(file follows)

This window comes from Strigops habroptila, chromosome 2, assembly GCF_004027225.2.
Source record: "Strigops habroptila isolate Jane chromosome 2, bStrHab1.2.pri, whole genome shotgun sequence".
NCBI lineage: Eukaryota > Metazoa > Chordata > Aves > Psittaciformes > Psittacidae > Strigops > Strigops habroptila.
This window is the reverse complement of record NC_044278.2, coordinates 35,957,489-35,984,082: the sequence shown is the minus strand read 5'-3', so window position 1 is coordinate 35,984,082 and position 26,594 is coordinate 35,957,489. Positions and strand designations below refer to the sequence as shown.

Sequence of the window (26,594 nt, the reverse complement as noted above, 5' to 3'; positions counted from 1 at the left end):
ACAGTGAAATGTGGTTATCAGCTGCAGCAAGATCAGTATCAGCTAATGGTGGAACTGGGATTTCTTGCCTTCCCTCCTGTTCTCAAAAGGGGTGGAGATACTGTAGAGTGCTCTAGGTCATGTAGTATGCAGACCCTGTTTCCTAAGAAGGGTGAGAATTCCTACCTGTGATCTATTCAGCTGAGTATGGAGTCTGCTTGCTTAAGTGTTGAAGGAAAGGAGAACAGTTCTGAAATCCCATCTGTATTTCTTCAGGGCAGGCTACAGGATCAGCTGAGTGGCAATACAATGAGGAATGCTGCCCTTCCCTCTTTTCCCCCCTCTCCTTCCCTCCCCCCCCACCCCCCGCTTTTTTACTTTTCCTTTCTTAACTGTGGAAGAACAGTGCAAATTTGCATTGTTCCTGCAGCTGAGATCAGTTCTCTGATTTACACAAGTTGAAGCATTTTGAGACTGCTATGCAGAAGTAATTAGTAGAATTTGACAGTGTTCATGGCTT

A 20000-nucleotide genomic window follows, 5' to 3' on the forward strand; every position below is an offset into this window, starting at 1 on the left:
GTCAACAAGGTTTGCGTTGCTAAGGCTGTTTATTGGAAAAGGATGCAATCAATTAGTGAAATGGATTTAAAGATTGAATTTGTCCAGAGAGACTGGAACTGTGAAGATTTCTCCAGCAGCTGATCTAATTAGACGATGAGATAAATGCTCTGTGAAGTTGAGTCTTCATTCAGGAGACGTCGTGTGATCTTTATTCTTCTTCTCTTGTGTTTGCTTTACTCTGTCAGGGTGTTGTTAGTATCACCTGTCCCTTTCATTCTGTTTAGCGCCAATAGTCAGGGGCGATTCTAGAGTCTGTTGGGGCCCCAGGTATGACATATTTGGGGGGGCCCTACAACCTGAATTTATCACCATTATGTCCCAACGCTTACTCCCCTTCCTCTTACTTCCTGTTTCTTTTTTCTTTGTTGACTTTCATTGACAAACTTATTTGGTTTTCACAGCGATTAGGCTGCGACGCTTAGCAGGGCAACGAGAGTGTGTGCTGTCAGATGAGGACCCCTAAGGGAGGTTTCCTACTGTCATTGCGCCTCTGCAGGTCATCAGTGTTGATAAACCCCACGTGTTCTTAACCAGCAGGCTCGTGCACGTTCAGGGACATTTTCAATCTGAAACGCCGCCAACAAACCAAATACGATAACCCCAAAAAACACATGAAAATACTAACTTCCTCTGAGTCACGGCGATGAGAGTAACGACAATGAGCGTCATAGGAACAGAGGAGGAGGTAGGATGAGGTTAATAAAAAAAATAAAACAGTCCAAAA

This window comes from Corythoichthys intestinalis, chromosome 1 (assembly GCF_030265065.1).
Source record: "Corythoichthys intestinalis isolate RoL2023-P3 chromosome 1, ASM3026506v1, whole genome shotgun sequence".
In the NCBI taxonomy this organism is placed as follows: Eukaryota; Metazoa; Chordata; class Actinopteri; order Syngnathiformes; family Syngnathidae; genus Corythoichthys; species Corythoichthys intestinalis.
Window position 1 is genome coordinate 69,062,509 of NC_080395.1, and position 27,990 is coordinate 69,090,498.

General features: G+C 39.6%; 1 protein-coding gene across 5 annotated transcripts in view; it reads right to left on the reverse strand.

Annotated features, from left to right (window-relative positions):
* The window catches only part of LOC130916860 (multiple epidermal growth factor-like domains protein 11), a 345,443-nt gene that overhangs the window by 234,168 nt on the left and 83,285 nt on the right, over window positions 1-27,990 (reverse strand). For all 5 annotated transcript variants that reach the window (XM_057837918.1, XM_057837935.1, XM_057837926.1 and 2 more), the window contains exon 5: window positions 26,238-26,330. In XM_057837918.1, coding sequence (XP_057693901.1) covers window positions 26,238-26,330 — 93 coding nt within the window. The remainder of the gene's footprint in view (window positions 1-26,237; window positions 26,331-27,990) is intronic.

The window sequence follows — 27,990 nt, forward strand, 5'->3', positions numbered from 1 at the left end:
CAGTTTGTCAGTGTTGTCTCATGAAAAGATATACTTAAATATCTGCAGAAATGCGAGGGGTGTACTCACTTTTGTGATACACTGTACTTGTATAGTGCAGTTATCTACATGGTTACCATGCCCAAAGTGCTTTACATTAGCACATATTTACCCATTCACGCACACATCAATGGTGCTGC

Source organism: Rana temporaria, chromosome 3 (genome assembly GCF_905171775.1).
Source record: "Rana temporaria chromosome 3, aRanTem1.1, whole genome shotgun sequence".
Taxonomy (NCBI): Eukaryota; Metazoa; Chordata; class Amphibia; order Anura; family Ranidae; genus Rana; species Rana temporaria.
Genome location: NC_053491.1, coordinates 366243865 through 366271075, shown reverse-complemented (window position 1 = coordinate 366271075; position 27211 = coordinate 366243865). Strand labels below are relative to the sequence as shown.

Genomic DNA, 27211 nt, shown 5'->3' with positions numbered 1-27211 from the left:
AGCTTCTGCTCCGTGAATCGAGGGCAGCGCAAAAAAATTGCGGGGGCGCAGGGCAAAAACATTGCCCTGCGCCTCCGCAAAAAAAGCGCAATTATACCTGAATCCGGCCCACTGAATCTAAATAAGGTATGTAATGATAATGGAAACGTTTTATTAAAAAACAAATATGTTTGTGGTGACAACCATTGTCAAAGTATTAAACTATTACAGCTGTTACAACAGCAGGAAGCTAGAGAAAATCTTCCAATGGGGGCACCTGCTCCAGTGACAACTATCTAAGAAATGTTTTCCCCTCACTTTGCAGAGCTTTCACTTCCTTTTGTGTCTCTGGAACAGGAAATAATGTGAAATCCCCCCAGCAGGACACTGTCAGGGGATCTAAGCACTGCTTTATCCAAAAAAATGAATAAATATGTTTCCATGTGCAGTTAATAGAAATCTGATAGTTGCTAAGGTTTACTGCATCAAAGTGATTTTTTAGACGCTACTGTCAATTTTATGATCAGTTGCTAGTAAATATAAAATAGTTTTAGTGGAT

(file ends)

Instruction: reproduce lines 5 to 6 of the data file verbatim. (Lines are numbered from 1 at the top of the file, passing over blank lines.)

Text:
Sequence of the window (26,594 nt, the reverse complement as noted above, 5' to 3'; positions counted from 1 at the left end):
ACAGTGAAATGTGGTTATCAGCTGCAGCAAGATCAGTATCAGCTAATGGTGGAACTGGGATTTCTTGCCTTCCCTCCTGTTCTCAAAAGGGGTGGAGATACTGTAGAGTGCTCTAGGTCATGTAGTATGCAGACCCTGTTTCCTAAGAAGGGTGAGAATTCCTACCTGTGATCTATTCAGCTGAGTATGGAGTCTGCTTGCTTAAGTGTTGAAGGAAAGGAGAACAGTTCTGAAATCCCATCTGTATTTCTTCAGGGCAGGCTACAGGATCAGCTGAGTGGCAATACAATGAGGAATGCTGCCCTTCCCTCTTTTCCCCCCTCTCCTTCCCTCCCCCCCCACCCCCCGCTTTTTTACTTTTCCTTTCTTAACTGTGGAAGAACAGTGCAAATTTGCATTGTTCCTGCAGCTGAGATCAGTTCTCTGATTTACACAAGTTGAAGCATTTTGAGACTGCTATGCAGAAGTAATTAGTAGAATTTGACAGTGTTCATGGCTT